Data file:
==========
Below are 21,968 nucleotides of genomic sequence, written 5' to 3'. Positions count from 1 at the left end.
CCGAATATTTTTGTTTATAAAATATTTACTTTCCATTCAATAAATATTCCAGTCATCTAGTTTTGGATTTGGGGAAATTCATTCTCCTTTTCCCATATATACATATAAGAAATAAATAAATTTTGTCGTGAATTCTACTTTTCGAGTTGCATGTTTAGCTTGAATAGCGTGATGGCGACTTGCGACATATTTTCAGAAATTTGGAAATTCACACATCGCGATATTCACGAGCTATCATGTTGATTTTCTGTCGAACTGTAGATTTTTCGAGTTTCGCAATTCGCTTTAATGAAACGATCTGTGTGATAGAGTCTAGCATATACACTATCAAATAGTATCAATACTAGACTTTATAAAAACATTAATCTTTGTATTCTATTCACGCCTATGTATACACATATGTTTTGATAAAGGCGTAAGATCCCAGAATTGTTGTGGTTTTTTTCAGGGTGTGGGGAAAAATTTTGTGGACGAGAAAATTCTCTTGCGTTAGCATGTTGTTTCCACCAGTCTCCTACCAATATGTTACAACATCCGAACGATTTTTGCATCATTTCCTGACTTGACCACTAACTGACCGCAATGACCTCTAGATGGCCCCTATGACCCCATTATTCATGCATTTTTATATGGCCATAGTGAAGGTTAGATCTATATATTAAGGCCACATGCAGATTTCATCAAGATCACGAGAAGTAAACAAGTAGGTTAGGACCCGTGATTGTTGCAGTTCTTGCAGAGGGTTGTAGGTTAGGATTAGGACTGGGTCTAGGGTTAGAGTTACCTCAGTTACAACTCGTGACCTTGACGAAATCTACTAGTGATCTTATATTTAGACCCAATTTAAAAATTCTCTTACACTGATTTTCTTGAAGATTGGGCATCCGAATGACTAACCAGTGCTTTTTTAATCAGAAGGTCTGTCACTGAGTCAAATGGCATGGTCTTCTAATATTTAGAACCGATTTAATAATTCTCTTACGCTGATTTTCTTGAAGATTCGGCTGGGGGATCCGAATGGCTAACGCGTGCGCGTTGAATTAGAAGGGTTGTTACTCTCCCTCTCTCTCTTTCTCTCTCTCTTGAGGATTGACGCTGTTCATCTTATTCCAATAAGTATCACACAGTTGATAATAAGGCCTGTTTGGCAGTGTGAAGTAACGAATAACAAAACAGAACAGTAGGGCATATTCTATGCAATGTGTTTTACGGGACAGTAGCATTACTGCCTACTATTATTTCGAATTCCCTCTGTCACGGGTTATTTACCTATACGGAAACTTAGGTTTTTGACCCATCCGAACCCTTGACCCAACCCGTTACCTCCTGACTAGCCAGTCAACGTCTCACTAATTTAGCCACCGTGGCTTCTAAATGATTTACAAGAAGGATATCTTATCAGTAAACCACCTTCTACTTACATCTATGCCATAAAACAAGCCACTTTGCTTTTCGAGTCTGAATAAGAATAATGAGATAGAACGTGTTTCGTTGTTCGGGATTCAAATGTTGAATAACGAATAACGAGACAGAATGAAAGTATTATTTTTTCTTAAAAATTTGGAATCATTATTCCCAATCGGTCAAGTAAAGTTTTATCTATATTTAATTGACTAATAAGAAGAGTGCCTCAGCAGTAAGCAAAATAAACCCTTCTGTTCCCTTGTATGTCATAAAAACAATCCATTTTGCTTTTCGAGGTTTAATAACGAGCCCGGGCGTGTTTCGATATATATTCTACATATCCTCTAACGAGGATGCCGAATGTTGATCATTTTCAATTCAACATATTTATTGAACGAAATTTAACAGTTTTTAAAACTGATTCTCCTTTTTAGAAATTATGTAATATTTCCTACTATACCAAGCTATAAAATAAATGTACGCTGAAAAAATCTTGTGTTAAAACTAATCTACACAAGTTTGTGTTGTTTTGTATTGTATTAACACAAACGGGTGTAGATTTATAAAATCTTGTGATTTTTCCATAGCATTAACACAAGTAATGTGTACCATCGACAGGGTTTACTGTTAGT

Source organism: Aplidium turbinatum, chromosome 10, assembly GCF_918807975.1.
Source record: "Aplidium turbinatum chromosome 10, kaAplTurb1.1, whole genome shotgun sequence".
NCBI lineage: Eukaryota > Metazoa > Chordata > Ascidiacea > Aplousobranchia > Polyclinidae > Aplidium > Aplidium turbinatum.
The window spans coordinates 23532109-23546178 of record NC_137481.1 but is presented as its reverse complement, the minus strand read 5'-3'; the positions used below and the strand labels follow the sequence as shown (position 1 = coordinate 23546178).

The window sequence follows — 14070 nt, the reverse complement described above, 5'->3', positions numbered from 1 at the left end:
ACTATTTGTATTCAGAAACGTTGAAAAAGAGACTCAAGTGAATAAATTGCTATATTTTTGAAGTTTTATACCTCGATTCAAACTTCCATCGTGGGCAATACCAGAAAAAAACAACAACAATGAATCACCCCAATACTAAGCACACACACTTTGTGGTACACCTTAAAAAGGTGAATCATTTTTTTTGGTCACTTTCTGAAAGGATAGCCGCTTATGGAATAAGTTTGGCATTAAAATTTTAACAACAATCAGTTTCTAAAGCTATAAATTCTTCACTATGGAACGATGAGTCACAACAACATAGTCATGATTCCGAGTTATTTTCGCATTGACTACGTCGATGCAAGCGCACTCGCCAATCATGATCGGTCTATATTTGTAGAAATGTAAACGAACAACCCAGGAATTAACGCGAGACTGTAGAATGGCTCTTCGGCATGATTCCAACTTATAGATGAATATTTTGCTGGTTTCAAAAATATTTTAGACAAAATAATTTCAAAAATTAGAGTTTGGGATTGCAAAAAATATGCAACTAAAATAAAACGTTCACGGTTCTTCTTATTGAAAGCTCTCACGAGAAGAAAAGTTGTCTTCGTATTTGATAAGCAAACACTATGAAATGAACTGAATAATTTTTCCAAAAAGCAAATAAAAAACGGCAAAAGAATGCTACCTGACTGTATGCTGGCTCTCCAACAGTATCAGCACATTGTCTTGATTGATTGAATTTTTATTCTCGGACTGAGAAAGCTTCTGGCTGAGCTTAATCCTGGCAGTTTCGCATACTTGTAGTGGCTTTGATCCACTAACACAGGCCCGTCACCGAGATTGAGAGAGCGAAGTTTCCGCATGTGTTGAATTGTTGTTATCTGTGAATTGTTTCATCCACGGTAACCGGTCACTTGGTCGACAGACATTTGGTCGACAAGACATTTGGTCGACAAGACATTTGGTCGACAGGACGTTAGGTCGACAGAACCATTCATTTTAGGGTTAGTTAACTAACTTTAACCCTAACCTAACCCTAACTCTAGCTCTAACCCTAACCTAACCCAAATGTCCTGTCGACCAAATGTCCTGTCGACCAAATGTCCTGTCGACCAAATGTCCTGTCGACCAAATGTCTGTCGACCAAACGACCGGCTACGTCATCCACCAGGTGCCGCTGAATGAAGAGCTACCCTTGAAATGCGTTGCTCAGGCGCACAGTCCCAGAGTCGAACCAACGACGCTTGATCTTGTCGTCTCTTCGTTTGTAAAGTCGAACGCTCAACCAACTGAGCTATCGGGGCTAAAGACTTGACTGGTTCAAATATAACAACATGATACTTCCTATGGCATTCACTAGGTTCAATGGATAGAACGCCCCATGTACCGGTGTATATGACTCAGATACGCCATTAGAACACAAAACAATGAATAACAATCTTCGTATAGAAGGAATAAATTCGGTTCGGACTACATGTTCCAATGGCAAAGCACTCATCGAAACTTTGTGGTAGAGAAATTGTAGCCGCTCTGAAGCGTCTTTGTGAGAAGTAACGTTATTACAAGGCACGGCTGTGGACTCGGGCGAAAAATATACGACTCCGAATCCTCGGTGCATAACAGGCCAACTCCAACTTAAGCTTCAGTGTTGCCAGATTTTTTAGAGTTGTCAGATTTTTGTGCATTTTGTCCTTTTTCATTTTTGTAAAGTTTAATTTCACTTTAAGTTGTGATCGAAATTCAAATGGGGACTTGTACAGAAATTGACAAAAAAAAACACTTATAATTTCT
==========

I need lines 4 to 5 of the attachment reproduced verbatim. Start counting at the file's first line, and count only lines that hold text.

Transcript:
Source record: "Aplidium turbinatum chromosome 10, kaAplTurb1.1, whole genome shotgun sequence".
NCBI lineage: Eukaryota > Metazoa > Chordata > Ascidiacea > Aplousobranchia > Polyclinidae > Aplidium > Aplidium turbinatum.